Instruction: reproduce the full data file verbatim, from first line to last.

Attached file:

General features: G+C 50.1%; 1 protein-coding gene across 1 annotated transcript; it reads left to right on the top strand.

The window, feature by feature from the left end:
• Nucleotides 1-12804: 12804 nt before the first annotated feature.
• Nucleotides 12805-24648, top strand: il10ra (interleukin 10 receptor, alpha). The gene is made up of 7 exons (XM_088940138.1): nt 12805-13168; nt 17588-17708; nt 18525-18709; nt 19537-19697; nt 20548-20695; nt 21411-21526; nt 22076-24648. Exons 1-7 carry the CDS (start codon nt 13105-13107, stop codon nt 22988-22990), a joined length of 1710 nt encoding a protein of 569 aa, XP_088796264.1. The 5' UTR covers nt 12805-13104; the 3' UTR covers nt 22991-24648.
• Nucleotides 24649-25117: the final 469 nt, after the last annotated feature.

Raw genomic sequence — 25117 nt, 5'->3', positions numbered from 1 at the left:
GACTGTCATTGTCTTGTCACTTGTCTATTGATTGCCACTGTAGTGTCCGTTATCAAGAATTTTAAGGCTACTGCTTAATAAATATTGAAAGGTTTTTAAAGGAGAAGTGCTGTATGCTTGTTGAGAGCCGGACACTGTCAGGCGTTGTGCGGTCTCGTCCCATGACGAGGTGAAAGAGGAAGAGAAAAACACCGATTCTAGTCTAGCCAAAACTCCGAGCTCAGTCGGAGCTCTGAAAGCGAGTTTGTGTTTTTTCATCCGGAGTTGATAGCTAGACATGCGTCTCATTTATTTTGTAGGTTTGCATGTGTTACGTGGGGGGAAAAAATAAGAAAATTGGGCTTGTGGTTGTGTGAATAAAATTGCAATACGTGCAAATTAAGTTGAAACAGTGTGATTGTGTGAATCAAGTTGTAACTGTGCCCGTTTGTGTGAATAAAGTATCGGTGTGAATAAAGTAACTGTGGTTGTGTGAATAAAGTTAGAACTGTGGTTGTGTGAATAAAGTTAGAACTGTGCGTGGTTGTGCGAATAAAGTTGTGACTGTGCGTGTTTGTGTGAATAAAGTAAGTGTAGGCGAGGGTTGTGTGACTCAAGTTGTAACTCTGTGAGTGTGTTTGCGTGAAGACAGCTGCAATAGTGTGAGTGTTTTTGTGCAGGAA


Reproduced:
General features: G+C 50.1%; 1 protein-coding gene across 1 annotated transcript; it reads left to right on the top strand.

The window, feature by feature from the left end:
• Nucleotides 1-12804: 12804 nt before the first annotated feature.
• Nucleotides 12805-24648, top strand: il10ra (interleukin 10 receptor, alpha). The gene is made up of 7 exons (XM_088940138.1): nt 12805-13168; nt 17588-17708; nt 18525-18709; nt 19537-19697; nt 20548-20695; nt 21411-21526; nt 22076-24648. Exons 1-7 carry the CDS (start codon nt 13105-13107, stop codon nt 22988-22990), a joined length of 1710 nt encoding a protein of 569 aa, XP_088796264.1. The 5' UTR covers nt 12805-13104; the 3' UTR covers nt 22991-24648.
• Nucleotides 24649-25117: the final 469 nt, after the last annotated feature.

Raw genomic sequence — 25117 nt, 5'->3', positions numbered from 1 at the left:
GACTGTCATTGTCTTGTCACTTGTCTATTGATTGCCACTGTAGTGTCCGTTATCAAGAATTTTAAGGCTACTGCTTAATAAATATTGAAAGGTTTTTAAAGGAGAAGTGCTGTATGCTTGTTGAGAGCCGGACACTGTCAGGCGTTGTGCGGTCTCGTCCCATGACGAGGTGAAAGAGGAAGAGAAAAACACCGATTCTAGTCTAGCCAAAACTCCGAGCTCAGTCGGAGCTCTGAAAGCGAGTTTGTGTTTTTTCATCCGGAGTTGATAGCTAGACATGCGTCTCATTTATTTTGTAGGTTTGCATGTGTTACGTGGGGGGAAAAAATAAGAAAATTGGGCTTGTGGTTGTGTGAATAAAATTGCAATACGTGCAAATTAAGTTGAAACAGTGTGATTGTGTGAATCAAGTTGTAACTGTGCCCGTTTGTGTGAATAAAGTATCGGTGTGAATAAAGTAACTGTGGTTGTGTGAATAAAGTTAGAACTGTGGTTGTGTGAATAAAGTTAGAACTGTGCGTGGTTGTGCGAATAAAGTTGTGACTGTGCGTGTTTGTGTGAATAAAGTAAGTGTAGGCGAGGGTTGTGTGACTCAAGTTGTAACTCTGTGAGTGTGTTTGCGTGAAGACAGCTGCAATAGTGTGAGTGTTTTTGTGCAGGAA